Assembling a great fight team is just as important as learning how to attack the leg or stuff a takedown. Your coaches are the ones who formulate a plan, drive you when you’re dragging, and tell you when you’re doing great. With fighters like St-Pierre and UFC Light Heavyweight Champion Jon Jones, Nurse has the luxury of working extensively with fellow coaches Greg Jackson and Mike Winkeljohn. But when the call came from a young fighter preparing for his first shot at UFC gold, Nurse was sure to contact his head boxing coach before things could even begin. The fighter was Frankie Edgar, the coach was Mark Henry, and the fight was Edgar vs. UFC Lightweight Champion BJ Penn in 2010. At the end of
their first sparring session with both Henry and Nurse giving instruction, all three men got together and reviewed how things went. Nothing was lost in translation.

“Frankie said that Mark was in one ear and I was in the other, but we were both saying the same thing,” Nurse says. “That was a big thing for Frankie.”

Fellow striking expert and Muay Thai champion Mike Winkeljohn has worked alongside Nurse frequently for the past three years and is complimentary of the style that he brings to the gym.

“He’s as old as I am but still incredibly fast, and that plays out when showing guys moves,” Winkeljohn says. “He instills the confidence to try those moves and practice those moves. He’s got the ability to make guys believe, and that’s really important.”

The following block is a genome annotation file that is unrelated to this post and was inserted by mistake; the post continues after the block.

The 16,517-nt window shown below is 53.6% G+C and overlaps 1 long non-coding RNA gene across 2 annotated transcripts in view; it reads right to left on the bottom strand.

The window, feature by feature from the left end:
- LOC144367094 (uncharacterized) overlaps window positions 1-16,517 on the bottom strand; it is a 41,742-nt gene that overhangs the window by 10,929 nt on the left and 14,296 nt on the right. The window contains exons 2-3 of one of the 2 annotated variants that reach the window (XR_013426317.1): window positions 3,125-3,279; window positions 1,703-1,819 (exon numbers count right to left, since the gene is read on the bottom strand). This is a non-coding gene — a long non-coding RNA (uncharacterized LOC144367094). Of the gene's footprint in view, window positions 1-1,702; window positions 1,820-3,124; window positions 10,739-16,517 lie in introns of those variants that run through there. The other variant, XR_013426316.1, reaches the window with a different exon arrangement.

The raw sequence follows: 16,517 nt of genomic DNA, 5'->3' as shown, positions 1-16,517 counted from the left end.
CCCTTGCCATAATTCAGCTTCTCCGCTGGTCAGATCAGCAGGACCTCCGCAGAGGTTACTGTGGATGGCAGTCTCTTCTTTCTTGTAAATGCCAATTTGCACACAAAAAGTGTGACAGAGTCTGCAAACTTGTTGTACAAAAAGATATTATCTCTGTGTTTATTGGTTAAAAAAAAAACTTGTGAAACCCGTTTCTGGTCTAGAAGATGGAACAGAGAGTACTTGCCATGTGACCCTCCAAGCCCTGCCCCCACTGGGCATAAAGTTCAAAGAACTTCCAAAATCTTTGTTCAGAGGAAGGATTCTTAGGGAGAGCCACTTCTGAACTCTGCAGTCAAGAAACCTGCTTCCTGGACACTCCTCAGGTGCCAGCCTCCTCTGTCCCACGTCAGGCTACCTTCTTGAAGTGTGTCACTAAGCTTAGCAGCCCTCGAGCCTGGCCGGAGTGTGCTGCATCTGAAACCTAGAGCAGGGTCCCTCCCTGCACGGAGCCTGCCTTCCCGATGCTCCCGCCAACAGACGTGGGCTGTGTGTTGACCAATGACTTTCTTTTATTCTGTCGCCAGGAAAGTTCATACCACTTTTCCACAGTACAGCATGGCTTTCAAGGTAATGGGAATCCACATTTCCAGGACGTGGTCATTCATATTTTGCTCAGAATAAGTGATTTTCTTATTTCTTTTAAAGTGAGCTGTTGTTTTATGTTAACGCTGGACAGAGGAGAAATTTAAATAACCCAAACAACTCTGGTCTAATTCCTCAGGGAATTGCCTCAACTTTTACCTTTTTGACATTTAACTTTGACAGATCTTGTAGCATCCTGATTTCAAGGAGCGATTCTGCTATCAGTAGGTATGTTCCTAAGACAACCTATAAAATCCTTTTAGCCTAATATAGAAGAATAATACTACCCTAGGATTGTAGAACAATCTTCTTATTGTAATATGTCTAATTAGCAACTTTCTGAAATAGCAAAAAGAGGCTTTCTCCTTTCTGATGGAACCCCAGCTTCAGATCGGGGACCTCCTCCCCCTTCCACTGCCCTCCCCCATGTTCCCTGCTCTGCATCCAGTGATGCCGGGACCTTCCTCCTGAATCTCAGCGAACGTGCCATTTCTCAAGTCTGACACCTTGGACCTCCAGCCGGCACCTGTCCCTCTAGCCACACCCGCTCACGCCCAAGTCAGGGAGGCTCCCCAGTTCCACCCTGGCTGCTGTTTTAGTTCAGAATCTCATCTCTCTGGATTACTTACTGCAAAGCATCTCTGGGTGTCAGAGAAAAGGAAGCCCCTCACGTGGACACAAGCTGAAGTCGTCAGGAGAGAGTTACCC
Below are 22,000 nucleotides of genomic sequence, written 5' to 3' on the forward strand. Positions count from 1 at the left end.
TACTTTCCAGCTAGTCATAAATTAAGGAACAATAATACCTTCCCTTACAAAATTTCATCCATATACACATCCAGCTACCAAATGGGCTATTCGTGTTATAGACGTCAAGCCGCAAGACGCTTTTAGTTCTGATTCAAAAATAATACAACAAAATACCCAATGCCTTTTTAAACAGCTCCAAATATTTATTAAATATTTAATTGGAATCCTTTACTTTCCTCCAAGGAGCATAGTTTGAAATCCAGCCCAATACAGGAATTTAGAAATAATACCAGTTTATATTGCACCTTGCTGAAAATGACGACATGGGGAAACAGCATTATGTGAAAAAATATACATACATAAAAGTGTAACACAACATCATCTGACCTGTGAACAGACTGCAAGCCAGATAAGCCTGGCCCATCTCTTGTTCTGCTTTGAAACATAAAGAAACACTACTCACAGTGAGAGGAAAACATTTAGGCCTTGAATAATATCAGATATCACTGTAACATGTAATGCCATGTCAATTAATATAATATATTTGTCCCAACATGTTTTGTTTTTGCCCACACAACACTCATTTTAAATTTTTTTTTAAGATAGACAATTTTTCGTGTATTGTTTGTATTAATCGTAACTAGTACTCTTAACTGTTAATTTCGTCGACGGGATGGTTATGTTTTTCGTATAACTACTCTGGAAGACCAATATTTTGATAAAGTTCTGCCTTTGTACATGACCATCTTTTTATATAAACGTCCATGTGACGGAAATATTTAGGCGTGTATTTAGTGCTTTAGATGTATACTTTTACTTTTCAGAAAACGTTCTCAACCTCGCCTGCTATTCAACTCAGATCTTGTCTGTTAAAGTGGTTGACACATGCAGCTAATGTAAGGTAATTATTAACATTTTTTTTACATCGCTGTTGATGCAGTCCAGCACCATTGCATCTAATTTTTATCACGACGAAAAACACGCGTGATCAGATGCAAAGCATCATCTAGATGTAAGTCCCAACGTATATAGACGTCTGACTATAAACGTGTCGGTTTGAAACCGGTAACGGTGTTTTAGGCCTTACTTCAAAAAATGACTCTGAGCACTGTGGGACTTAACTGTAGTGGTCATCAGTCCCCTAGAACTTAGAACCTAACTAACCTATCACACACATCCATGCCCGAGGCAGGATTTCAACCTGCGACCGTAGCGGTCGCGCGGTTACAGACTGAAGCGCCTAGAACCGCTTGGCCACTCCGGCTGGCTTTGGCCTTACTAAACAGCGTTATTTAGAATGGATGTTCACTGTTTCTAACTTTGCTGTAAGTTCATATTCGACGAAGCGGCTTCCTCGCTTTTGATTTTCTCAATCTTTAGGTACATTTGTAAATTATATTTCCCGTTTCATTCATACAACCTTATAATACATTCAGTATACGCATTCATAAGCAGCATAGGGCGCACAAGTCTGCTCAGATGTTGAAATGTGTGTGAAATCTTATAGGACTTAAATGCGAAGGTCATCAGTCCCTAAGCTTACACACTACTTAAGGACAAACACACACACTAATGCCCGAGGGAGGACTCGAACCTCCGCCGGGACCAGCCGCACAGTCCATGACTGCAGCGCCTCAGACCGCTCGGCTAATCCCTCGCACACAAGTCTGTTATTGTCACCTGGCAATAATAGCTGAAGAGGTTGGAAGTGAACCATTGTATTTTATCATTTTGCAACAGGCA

When it comes to striking, there are few fighters in the sport who are more dynamic than Jon Jones, a whirling dervish of long limbs that have the power and speed behind them to inflict damage.

Jon Jones v Quinton JacksonNurse joined the Jones camp before his December 2009 fight with Matt Hamill (ironically Jones’ only loss because of illegal 12-to-6 elbows), soon bequeathing the same superlatives nearly everyone else did (“a sponge, very talented”) and discovering a shared love of creative ways to strike. Nurse, however, saw the opportunity to teach, something he does every day at The WAT, his Manhattan-based Muay Thai and fitness school.

“I saw all of the creativeness, but it was wasted in a way,” Nurse says. “It was done for the sake of doing it—not doing it for a specific time and not set up to get the full lot out of it.”

He began working with Jones on the mental aspect of striking and putting together sequences that would lead to later sequences. Nurse challenged Jones to think like Nurse thought, and with time, he saw the changes he was looking for. Since that loss to Hamill, Jones has won three of his five fights by TKO and now carries the 205-pound title.

“Phil is beneficial to Jon Jones, because Jon is long and can use lots of Phil Nursetype motions and movements,” says Winkeljohn, adding that Nurse’s influence can also be seen in GSP’s feared leaning jab.

However, Nurse is a bit pained when it comes to the subject of former teammates Jones and Rashad Evans, who have taken a once-scheduled title fight and turned it into something a lot deeper and a lot more emotional. As someone who has worked with both men, Nurse understands his role if the fight is eventually made, but he wishes it didn’t take this path to get there.

“It’s very, very tough. As a martial artist, there’s personally not enough money in the world for me to want these two to fight each other,” says Nurse. “As a martial artist, you bond more than two friends. You become a lot, lot closer. That’s out of my hands. I don’t necessarily love the idea, but it is what it is.”

What does fall in Nurse’s skilled hands is building a mutual trust, something he looks for in anyone that he works with. St-Pierre, Jones, and Edgar have all earned that trust and share a common bond: UFC championship gold. As long as students want to share that trust—regardless of whether they’re a UFC prospect or 96-year-old that wants to be fit—Nurse will be there to hold the pads and inspire their minds.